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In an era dominated by messaging and video—is there still a future for voice?

This article was published on May 13, 2020

NJ Tech Council at a recent discussion on the Future of Voice, was loud and clear.

“Voice is now like the battery within a car instead of the engine,” said panelist Brian Gilman, VP Product Marketing at Vonage. “It will be embedded in a lot of the apps you use and it will power a lot of the features you use across your devices.”

The landscape for voice, once the dominant form of personal and business communication, is dramatically shifting, the panel said, but that presents opportunity for new, innovative applications. So if traditional voice calls aren’t going away anytime soon, what can we expect?

For starters, who you’re talking to might change according to the panel. Whether it’s your bank or your airline, your first few points of interaction with a company are increasingly no longer with humans. While voice automated systems may conjure up powerful emotions for some (And yes, maybe even some groaning) improving those systems presents an interesting opportunity for companies like Vonage.

“Consider the example of rebooking a flight,” said Brian Gilman. “You call up, provide your basic information, your flight details and request a new flight, but it turns out you have to be transferred to a different department. In the past, you might have had to start all over with a new associate, but now with the assistance of bots, all your information, flight details and your request is already right in front of the associate so you can rebook your flight faster.”

According to the panel, one mode of communication won’t win out over another. Instead, you’ll see a combination of communication modalities used within the same app or even applied to the same task.

<“Take a grocery list for example,” said panelist, Scott Boyarsky, Product Consultant. “Quickly dictating a list of 10 - 15 things you need to pick up at the store is pretty easy, but playing back that list you dictacted while you’re shopping isn’t efficient. It will be up to another mode of communication to help complete that task.”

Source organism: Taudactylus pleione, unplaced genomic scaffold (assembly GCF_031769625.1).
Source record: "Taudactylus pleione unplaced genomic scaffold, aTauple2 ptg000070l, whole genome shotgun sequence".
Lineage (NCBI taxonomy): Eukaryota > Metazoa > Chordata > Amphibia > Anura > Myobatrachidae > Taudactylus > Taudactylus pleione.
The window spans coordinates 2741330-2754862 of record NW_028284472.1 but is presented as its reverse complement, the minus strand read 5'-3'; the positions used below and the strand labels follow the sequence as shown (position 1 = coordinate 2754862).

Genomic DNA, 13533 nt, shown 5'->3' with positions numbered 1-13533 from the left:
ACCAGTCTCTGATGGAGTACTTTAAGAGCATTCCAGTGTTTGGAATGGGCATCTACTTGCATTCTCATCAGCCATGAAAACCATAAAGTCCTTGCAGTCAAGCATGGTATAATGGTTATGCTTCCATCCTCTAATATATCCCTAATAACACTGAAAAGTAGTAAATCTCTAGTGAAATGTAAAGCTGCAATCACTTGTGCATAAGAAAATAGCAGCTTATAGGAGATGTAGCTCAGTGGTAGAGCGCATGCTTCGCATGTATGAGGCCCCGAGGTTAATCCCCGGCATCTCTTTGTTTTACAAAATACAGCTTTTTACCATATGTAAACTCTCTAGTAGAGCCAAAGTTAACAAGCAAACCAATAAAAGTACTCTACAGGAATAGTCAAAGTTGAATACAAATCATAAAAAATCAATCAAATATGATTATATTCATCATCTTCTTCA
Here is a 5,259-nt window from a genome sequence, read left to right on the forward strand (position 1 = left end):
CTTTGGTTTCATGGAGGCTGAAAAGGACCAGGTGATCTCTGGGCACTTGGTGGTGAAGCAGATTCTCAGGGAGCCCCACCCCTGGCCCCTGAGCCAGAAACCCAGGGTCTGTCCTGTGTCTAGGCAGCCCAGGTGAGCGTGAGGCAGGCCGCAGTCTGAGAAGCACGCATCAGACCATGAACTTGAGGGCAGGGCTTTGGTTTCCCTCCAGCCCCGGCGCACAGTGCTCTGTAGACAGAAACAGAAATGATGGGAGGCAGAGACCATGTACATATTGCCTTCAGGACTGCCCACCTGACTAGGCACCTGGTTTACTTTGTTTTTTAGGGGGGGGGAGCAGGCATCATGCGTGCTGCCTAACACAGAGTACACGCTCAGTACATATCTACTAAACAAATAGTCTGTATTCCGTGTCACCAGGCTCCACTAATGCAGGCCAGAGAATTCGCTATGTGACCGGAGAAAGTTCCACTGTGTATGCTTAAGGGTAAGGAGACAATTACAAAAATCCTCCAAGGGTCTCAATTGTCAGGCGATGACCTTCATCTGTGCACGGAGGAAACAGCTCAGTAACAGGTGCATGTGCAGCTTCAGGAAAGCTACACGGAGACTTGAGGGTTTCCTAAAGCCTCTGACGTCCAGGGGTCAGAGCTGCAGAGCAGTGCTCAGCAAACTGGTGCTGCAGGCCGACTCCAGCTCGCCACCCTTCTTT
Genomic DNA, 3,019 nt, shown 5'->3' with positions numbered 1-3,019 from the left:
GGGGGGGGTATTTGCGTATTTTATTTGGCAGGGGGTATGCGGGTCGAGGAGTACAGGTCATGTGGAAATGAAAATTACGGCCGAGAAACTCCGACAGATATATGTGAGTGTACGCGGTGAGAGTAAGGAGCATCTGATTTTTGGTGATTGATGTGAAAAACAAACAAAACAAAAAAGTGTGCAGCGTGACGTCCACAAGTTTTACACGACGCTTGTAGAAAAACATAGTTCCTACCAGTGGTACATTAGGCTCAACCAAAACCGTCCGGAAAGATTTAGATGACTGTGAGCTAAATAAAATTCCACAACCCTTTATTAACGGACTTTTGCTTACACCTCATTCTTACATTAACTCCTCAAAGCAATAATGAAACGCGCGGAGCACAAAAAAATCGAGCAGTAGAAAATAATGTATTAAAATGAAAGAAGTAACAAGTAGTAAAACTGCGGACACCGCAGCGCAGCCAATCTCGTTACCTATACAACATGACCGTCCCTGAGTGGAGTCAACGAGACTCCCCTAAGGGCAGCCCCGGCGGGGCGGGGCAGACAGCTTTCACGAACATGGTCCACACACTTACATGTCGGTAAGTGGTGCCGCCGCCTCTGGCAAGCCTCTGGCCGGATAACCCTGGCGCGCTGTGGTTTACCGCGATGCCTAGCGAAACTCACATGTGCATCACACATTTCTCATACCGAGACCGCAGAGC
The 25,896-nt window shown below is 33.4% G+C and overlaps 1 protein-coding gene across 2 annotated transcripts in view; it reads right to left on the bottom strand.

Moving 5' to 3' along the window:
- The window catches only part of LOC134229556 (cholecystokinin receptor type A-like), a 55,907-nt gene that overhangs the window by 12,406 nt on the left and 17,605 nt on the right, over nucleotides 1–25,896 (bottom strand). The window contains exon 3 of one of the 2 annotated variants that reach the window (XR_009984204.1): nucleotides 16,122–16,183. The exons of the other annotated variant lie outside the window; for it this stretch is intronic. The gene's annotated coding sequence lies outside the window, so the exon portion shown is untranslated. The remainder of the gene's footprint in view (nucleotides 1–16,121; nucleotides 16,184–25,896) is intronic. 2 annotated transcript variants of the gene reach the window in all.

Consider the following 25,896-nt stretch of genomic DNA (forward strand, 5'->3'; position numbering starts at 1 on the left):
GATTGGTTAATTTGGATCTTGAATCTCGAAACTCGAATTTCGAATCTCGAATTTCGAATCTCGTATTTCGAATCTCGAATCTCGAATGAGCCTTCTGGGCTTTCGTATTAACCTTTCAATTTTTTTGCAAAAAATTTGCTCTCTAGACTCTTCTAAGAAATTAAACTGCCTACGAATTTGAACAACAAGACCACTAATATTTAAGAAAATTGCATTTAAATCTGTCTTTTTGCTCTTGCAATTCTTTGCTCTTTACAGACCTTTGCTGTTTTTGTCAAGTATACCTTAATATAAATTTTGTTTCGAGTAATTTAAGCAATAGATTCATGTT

Voice assistants like Siri and Alexa are also opening up new avenues for voice applications. At Vonage, there’s a beta underway to place Alexas in ambulances so that EMTs can dictate the patient’s information and condition before they arrive at the hospital to help speed up the delivery of care when the patient arrives. And with geofencing, the hospital will automatically be notified when the ambulance is less than five minutes away so they can make preparations for the patient’s arrival.

“Right now, we’re in the Age of Ask,” said Greg Hedges at RAIN. “It’s a command-based system; Alexa, order this or play that. Understanding voice sentiment and understanding the situation and the context of the ask is where all this is headed.”

But the audience wanted to know just how far all of this will go and how soon will it be before we have full, natural conversations with AI.

“I think that’s still a long way off,” Gilman, said. “We’re focused on cutting down call times and make customer experiences more seamless and frictionless with the use of bots and other technologies. That’s what we’re working on now and the problems we can solve today.”

You can find out more about the NJ Tech Council’s Future Forum hosted at the newly-opened Bell Works facility in Holmdel, NJ, where key influencers from companies including Accenture, Johnson & Johnson, Samsung, Vonage and others shared their industry insights. You can also find out more of Vonage’s products and solutions, and some of its interesting case studies, on the company’s solutions page.

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